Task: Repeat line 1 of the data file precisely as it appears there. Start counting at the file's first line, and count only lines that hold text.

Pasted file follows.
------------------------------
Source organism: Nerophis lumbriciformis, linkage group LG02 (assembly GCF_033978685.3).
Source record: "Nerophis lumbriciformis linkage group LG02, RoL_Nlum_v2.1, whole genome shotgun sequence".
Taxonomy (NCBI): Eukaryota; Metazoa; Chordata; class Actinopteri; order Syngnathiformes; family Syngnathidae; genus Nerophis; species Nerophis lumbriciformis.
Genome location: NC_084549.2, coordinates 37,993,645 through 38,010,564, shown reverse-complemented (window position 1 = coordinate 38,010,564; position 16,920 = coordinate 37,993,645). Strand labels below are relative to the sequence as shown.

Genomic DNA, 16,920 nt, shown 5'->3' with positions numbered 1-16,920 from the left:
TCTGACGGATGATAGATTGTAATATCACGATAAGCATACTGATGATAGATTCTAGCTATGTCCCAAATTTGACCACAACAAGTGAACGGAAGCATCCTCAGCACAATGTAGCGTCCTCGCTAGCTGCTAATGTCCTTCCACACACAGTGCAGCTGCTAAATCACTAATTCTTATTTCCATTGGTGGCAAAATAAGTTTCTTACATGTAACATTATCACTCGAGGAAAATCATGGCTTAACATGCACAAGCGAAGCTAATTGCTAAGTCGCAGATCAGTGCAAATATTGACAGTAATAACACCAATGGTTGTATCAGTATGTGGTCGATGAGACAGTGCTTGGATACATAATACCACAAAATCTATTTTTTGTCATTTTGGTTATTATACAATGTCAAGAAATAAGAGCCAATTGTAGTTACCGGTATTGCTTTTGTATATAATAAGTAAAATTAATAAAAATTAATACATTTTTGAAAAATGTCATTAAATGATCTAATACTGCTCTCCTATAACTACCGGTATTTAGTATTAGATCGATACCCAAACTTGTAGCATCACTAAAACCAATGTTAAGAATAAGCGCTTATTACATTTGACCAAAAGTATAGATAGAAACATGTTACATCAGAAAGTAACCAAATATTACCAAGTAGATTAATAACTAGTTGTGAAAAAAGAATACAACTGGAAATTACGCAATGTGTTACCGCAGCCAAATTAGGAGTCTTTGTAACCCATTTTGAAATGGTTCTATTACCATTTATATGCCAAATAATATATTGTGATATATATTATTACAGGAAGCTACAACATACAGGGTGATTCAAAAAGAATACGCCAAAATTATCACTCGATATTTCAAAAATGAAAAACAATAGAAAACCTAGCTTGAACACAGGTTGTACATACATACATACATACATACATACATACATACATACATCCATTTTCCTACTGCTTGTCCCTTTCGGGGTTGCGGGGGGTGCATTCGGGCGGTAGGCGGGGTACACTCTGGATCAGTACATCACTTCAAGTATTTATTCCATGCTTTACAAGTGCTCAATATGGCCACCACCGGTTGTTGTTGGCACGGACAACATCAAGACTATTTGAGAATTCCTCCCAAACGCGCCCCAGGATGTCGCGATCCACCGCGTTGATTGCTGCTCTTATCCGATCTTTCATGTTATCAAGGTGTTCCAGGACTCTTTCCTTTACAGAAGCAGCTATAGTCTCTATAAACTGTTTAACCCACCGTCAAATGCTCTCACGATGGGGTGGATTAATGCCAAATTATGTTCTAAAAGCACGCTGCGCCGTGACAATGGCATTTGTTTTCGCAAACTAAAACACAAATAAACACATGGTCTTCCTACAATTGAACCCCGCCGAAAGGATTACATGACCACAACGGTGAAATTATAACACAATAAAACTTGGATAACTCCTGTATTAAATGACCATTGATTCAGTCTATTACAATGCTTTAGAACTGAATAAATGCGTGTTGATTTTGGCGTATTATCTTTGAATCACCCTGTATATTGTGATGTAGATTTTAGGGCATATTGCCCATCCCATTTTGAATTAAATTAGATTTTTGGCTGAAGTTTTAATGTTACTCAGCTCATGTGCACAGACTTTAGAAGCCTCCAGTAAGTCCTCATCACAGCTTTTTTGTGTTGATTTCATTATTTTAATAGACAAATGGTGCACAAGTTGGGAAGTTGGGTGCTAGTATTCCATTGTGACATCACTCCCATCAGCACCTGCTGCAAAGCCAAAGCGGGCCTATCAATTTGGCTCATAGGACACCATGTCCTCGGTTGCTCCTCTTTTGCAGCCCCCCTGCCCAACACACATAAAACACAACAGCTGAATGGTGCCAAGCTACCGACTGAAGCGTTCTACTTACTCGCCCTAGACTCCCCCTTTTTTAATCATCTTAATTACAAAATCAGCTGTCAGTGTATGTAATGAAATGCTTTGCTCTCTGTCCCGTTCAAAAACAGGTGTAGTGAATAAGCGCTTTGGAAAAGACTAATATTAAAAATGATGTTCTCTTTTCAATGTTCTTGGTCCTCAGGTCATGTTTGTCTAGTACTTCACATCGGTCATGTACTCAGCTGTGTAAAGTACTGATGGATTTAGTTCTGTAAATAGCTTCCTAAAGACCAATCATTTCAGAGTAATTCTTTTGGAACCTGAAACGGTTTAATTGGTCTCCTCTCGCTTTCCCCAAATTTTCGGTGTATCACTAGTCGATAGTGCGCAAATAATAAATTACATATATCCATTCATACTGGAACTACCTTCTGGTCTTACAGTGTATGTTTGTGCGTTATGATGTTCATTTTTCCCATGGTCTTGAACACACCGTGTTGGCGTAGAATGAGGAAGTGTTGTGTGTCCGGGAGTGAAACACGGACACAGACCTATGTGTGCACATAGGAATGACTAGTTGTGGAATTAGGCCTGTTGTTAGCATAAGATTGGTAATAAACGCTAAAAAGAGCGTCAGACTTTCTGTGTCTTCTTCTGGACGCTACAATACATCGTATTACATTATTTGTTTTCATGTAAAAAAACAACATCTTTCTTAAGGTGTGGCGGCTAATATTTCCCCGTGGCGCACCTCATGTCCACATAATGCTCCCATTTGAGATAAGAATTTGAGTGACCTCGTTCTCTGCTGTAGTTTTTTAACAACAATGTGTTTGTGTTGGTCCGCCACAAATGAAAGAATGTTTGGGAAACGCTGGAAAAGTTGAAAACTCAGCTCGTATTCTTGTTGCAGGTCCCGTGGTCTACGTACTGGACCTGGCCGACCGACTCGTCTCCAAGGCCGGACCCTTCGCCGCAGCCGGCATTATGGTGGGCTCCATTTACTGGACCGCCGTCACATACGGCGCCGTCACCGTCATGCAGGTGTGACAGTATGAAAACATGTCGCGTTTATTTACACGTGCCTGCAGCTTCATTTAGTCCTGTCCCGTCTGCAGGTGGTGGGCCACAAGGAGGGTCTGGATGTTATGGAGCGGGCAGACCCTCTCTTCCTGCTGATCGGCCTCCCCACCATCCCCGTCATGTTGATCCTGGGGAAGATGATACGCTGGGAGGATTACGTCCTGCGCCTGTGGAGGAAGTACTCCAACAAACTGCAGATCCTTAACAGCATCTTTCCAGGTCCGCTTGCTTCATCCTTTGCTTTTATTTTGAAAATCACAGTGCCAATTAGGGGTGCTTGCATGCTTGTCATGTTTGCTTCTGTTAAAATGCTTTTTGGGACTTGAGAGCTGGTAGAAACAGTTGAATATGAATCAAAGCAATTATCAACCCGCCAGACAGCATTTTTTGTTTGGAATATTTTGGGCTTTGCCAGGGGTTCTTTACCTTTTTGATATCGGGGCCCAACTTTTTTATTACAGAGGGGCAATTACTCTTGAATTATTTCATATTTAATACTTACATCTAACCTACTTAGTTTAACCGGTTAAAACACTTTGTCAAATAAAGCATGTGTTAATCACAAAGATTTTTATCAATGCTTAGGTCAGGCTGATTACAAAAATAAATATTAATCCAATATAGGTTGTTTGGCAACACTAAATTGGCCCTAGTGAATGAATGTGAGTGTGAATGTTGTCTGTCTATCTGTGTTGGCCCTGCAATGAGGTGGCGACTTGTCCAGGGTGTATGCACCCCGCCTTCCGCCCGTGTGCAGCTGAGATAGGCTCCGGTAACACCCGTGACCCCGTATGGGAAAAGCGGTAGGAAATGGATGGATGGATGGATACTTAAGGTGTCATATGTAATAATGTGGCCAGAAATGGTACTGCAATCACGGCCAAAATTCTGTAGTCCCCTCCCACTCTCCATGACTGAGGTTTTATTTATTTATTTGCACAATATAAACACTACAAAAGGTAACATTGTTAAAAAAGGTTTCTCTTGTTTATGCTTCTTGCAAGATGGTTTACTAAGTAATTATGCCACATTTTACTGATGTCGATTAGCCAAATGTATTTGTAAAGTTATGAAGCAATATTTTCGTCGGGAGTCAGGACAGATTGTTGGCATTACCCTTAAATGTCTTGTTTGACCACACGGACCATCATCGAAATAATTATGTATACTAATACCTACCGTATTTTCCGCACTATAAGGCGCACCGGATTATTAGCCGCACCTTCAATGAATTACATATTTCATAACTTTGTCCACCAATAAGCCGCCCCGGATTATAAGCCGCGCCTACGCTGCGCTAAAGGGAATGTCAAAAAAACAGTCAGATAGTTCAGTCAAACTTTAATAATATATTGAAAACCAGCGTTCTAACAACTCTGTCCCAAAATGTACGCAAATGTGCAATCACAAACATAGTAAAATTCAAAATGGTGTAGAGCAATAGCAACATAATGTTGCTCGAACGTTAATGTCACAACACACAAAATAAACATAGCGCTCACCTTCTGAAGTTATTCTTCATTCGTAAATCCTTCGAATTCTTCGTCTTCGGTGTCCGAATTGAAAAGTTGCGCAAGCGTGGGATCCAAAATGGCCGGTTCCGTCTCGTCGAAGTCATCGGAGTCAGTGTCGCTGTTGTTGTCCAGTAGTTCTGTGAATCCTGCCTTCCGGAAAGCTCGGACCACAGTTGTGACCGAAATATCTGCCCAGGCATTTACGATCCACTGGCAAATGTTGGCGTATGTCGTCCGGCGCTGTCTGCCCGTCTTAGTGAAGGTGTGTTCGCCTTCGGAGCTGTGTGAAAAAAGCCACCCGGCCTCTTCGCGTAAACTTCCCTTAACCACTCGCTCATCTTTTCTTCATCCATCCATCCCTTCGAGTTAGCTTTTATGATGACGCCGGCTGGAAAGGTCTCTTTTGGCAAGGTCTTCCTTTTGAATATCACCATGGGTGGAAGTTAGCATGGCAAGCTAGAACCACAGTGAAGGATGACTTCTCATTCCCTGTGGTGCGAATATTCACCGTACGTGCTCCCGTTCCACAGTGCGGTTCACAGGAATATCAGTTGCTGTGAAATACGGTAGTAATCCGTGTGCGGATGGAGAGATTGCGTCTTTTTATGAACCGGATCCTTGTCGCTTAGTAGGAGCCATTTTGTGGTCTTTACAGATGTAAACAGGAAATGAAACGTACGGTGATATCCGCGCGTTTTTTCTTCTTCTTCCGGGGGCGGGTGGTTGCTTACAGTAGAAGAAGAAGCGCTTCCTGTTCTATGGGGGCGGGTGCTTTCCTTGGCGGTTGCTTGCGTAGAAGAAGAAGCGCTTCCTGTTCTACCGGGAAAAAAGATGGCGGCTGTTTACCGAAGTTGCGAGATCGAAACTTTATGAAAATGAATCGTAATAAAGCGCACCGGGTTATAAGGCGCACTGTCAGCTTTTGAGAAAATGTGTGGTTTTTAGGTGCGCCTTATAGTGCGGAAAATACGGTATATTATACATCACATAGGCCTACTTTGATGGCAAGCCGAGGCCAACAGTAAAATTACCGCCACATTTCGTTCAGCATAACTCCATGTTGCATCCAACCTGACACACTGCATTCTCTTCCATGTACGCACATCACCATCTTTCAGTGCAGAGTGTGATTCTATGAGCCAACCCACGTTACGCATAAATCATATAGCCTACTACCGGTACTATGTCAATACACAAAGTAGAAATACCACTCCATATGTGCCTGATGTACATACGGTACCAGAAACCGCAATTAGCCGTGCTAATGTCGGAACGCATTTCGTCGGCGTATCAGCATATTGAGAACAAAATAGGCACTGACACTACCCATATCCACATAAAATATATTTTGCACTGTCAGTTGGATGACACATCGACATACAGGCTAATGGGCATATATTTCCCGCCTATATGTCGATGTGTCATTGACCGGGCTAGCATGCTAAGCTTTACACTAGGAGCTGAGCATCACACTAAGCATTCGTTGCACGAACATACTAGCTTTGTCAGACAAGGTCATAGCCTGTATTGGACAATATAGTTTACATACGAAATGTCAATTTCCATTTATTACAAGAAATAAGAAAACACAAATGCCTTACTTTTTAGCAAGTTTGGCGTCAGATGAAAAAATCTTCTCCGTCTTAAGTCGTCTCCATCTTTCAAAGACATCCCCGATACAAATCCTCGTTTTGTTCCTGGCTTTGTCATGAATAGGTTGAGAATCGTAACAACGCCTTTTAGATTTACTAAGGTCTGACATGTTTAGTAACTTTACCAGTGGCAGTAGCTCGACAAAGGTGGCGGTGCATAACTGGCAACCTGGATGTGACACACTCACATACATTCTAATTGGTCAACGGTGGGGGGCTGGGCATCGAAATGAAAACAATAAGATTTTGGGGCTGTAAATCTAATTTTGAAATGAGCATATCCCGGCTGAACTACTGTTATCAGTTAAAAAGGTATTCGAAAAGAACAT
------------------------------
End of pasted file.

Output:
Source organism: Nerophis lumbriciformis, linkage group LG02 (assembly GCF_033978685.3).